Medicare is the federal health insurance program for people who are 65 or older, certain younger people with disabilities, and people with End-Stage Renal Disease (permanent kidney failure requiring dialysis or a transplant, sometimes called ESRD). If you or your spouse have worked full time for 10 or more years over a lifetime, you are probably eligible to receive Medicare Part A for free.
Part A covers inpatient hospital stays, care in a skilled nursing facility, hospice care, and some home health care. What Medicare covers is based upon, Federal and state laws, National coverage decisions made by Medicare about whether something is covered, local coverage decisions made by companies in each state that process claims for Medicare. These companies decide whether something is medically necessary and should be covered in their area.
How Medicare Works
Original Medicare is coverage managed by the federal government. Generally, there is a cost for each service. In most cases, you can go to any doctor, other health care provider, hospital, or other facility that is enrolled in Medicare and is accepting new Medicare patients. With a few exceptions, most prescriptions are not covered in Original Medicare. However, you can add drug coverage by joining a Medicare Prescription Drug Plan (Part D). With Original Medicare you don not need to choose a primary care doctor. In most cases, with Original Medicare, you don’t need a referral to see a specialist, but the specialist must be enrolled in Medicare. You may already have employer or union coverage that may pay costs that Original Medicare does not. If not, you may want to buy a Medicare Supplement Insurance (Medigap) policy.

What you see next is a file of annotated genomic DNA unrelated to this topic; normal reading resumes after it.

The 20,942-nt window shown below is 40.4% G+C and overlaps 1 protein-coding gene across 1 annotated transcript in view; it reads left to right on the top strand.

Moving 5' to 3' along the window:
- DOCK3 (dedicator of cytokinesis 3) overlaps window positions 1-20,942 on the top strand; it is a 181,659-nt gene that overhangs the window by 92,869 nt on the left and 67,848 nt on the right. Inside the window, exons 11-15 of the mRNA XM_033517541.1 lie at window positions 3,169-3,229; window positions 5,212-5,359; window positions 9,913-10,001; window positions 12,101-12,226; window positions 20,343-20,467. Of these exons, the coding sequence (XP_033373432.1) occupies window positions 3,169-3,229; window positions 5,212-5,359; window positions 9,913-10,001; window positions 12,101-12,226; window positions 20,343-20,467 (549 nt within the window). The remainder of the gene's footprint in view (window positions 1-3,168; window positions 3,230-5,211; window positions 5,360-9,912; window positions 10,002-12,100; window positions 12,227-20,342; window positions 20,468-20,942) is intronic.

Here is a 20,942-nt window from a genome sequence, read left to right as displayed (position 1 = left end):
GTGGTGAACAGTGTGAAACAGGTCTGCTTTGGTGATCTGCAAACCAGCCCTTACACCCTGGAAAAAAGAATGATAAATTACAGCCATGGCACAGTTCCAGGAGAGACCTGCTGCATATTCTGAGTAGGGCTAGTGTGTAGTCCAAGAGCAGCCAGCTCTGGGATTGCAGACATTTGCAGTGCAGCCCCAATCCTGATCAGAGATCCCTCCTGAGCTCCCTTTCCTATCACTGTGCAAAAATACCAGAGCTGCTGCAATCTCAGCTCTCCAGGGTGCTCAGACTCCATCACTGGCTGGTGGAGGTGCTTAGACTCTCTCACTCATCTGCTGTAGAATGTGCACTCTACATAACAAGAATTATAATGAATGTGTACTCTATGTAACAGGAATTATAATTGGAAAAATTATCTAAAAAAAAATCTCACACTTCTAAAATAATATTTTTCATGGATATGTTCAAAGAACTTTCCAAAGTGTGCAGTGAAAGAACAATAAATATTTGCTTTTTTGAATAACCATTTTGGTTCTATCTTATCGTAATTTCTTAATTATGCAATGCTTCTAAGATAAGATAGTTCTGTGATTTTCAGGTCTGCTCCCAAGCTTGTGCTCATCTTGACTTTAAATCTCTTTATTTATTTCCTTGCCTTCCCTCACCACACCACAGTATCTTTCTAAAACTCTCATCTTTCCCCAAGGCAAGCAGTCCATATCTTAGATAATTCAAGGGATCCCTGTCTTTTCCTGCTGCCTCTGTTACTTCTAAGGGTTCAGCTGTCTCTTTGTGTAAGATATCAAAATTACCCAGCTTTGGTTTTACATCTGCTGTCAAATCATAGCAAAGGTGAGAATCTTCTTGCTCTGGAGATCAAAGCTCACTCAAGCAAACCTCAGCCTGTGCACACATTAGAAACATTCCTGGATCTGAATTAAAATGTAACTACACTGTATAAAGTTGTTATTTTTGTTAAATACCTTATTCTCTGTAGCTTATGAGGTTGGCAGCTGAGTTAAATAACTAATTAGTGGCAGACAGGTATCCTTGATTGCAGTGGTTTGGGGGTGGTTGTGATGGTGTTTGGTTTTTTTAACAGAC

How to sign up for Medicare
If you are receiving Social Security benefits before turning 65, you should automatically receive notification of your enrollment in Medicare shortly before your 65th birthday or your 25th month of disability. Other individuals must apply by calling or visiting their Social Security office to receive Medicare. If you are not yet receiving Social Security or if you have not received a Medicare enrollment notice, you should contact the nearest Social Security office for information. Applications for Medicare can be made during a seven-month period beginning three months prior to the month of your 65th birthday.
It is best to apply during the three months prior to the month of your 65th birthday. If an application is made during that time, your coverage will begin on the first day of your birth month. Applying later will delay the start of your benefits. You may also apply for Medicare during the General Enrollment Period from January 1 through March 31 every year after your 65th birthday. Your coverage then starts July 1 of the year you signed up and you will pay a 10 percent surcharge on the Part B premium for each 12 months you were eligible but not enrolled. If you have limited income and resources, your state may help you pay for Part A, and/or Part B. You may also qualify for Extra Help to pay for your Medicare prescription drug coverage.